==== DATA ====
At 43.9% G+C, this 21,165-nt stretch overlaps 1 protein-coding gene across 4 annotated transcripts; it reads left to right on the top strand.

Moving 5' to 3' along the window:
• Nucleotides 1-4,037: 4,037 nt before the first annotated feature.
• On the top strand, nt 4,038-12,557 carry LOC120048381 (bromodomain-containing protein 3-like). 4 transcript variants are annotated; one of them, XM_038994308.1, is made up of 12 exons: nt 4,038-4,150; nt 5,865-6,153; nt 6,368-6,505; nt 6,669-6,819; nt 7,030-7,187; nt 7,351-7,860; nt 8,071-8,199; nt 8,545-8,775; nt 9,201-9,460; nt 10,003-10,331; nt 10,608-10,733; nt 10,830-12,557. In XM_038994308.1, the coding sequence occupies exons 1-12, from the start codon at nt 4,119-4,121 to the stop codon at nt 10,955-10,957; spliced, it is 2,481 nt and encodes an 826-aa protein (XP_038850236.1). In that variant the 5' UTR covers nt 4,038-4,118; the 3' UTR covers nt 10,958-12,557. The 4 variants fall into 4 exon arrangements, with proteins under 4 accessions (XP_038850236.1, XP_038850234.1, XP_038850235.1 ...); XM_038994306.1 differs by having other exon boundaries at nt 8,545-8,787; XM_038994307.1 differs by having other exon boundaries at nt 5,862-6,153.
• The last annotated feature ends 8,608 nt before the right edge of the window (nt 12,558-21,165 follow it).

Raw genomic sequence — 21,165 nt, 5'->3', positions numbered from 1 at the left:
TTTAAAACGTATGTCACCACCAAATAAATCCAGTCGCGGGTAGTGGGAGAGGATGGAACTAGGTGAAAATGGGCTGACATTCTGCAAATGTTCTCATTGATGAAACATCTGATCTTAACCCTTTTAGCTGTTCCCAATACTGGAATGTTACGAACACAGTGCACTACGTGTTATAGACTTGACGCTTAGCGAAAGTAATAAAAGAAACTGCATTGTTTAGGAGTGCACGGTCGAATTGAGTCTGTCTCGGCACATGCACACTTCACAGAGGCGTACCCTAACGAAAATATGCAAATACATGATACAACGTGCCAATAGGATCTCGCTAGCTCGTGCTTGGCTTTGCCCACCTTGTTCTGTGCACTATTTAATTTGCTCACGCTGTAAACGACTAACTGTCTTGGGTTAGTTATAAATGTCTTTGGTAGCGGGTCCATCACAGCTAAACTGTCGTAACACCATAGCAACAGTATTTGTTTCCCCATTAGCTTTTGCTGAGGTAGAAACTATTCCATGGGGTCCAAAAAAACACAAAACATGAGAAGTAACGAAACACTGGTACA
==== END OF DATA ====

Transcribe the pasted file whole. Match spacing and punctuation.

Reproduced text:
At 43.9% G+C, this 21,165-nt stretch overlaps 1 protein-coding gene across 4 annotated transcripts; it reads left to right on the top strand.

Moving 5' to 3' along the window:
• Nucleotides 1-4,037: 4,037 nt before the first annotated feature.
• On the top strand, nt 4,038-12,557 carry LOC120048381 (bromodomain-containing protein 3-like). 4 transcript variants are annotated; one of them, XM_038994308.1, is made up of 12 exons: nt 4,038-4,150; nt 5,865-6,153; nt 6,368-6,505; nt 6,669-6,819; nt 7,030-7,187; nt 7,351-7,860; nt 8,071-8,199; nt 8,545-8,775; nt 9,201-9,460; nt 10,003-10,331; nt 10,608-10,733; nt 10,830-12,557. In XM_038994308.1, the coding sequence occupies exons 1-12, from the start codon at nt 4,119-4,121 to the stop codon at nt 10,955-10,957; spliced, it is 2,481 nt and encodes an 826-aa protein (XP_038850236.1). In that variant the 5' UTR covers nt 4,038-4,118; the 3' UTR covers nt 10,958-12,557. The 4 variants fall into 4 exon arrangements, with proteins under 4 accessions (XP_038850236.1, XP_038850234.1, XP_038850235.1 ...); XM_038994306.1 differs by having other exon boundaries at nt 8,545-8,787; XM_038994307.1 differs by having other exon boundaries at nt 5,862-6,153.
• The last annotated feature ends 8,608 nt before the right edge of the window (nt 12,558-21,165 follow it).

Raw genomic sequence — 21,165 nt, 5'->3', positions numbered from 1 at the left:
TTTAAAACGTATGTCACCACCAAATAAATCCAGTCGCGGGTAGTGGGAGAGGATGGAACTAGGTGAAAATGGGCTGACATTCTGCAAATGTTCTCATTGATGAAACATCTGATCTTAACCCTTTTAGCTGTTCCCAATACTGGAATGTTACGAACACAGTGCACTACGTGTTATAGACTTGACGCTTAGCGAAAGTAATAAAAGAAACTGCATTGTTTAGGAGTGCACGGTCGAATTGAGTCTGTCTCGGCACATGCACACTTCACAGAGGCGTACCCTAACGAAAATATGCAAATACATGATACAACGTGCCAATAGGATCTCGCTAGCTCGTGCTTGGCTTTGCCCACCTTGTTCTGTGCACTATTTAATTTGCTCACGCTGTAAACGACTAACTGTCTTGGGTTAGTTATAAATGTCTTTGGTAGCGGGTCCATCACAGCTAAACTGTCGTAACACCATAGCAACAGTATTTGTTTCCCCATTAGCTTTTGCTGAGGTAGAAACTATTCCATGGGGTCCAAAAAAACACAAAACATGAGAAGTAACGAAACACTGGTACA